HERE'S more bad news America doesn't need: An ongoing investigation has discovered that red-lining is alive and well in the college student-loan industry, of all places.
Just when America needs more educated citizens to compete in the global economy, educational lenders are selectively discriminating. That's the same illegal behavior that has landed some mortgage lenders in big-time trouble.
This newest revelation in the $85 billion-a-year industry is that many lenders are making generalized judgments about students and parents' ability to repay loans based on students' school choice.
New York Attorney General Andrew Cuomo seemed as startled as anybody to learn that lenders are determining interest rates based on the colleges students choose instead of their creditworthiness. Few students have much credit history, which is why lenders say they decide loan rates based on their college's graduation rates and the students intended majors.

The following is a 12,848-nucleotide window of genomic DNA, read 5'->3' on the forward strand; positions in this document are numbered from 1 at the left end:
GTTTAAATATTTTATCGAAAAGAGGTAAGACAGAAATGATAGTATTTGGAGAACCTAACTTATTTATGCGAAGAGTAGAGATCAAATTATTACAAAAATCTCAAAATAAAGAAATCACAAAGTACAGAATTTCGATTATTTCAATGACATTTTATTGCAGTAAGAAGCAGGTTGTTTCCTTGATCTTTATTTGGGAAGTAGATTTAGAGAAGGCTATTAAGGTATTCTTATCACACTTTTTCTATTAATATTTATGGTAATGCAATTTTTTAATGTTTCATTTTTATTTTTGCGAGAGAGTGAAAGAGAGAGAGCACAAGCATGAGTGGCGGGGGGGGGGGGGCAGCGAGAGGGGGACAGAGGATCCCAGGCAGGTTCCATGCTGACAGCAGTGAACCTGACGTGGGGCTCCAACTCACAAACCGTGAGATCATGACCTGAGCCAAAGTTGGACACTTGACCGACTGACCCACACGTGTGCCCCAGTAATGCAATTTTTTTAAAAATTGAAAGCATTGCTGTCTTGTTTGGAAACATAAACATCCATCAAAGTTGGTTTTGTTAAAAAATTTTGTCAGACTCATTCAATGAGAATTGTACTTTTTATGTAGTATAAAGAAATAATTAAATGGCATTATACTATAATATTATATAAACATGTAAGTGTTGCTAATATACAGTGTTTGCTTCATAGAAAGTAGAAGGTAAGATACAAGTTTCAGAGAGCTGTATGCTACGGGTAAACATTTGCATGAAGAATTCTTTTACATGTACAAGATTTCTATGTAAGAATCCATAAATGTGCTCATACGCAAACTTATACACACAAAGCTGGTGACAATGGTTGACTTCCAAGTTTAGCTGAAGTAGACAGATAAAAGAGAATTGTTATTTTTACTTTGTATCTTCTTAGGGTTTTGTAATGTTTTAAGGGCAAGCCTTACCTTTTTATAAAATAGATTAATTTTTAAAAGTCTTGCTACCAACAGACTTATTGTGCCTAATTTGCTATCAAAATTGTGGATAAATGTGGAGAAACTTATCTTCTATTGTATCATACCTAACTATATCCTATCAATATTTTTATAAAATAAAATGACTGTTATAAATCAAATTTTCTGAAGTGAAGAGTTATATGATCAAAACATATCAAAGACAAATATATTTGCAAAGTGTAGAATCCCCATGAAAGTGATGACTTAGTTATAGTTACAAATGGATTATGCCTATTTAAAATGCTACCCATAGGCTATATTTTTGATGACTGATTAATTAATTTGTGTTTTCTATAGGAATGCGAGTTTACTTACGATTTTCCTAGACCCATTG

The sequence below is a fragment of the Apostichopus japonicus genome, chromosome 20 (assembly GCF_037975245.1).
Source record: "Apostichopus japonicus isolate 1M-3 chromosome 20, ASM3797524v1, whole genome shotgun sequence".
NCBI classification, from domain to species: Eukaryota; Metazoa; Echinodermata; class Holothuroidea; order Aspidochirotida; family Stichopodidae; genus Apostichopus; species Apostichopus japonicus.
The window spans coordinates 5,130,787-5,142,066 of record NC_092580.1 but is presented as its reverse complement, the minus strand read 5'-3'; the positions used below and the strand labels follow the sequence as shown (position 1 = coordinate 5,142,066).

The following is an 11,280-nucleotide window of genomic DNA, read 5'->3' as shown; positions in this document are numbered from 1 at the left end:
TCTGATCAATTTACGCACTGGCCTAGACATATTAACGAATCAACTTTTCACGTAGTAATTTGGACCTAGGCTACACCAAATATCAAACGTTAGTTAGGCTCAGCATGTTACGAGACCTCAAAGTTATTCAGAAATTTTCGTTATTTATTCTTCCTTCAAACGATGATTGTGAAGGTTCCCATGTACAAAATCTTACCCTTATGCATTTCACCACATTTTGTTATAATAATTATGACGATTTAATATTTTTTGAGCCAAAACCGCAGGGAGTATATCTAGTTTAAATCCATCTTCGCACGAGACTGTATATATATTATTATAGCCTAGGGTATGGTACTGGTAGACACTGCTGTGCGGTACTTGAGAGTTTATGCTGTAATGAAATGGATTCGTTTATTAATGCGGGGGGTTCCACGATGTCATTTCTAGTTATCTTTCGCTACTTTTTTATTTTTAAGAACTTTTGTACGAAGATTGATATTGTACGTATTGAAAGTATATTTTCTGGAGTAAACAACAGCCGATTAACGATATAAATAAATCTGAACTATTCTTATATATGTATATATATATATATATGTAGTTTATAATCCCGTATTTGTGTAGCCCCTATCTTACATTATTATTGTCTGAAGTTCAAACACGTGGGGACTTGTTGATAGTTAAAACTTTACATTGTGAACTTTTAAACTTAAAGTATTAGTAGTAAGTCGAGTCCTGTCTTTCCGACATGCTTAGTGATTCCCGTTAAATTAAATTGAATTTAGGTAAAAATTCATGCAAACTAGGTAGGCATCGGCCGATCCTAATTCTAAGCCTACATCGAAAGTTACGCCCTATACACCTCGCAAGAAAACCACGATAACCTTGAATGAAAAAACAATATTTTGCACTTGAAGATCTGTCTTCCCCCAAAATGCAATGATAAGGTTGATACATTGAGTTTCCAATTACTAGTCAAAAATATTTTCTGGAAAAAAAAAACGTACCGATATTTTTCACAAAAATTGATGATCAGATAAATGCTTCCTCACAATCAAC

So what's next? Deciding loan rates based on where students shop?
One lender unabashedly divided colleges into groups according to how well graduates did at repaying federally subsidized loans. If a school's default rate was 3 percent or less, interest on private loans could be as low as 8 percent. But those who chose schools with default rates above 5 percent were given rates as high as 14 percent.
Students who chose private schools didn't escape the unfairness. Those with the same credit histories paid 8 percent for a private loan at Duke but 11 percent at the University of Phoenix.
That's unfair and immoral, and lenders have been getting away with it for too long.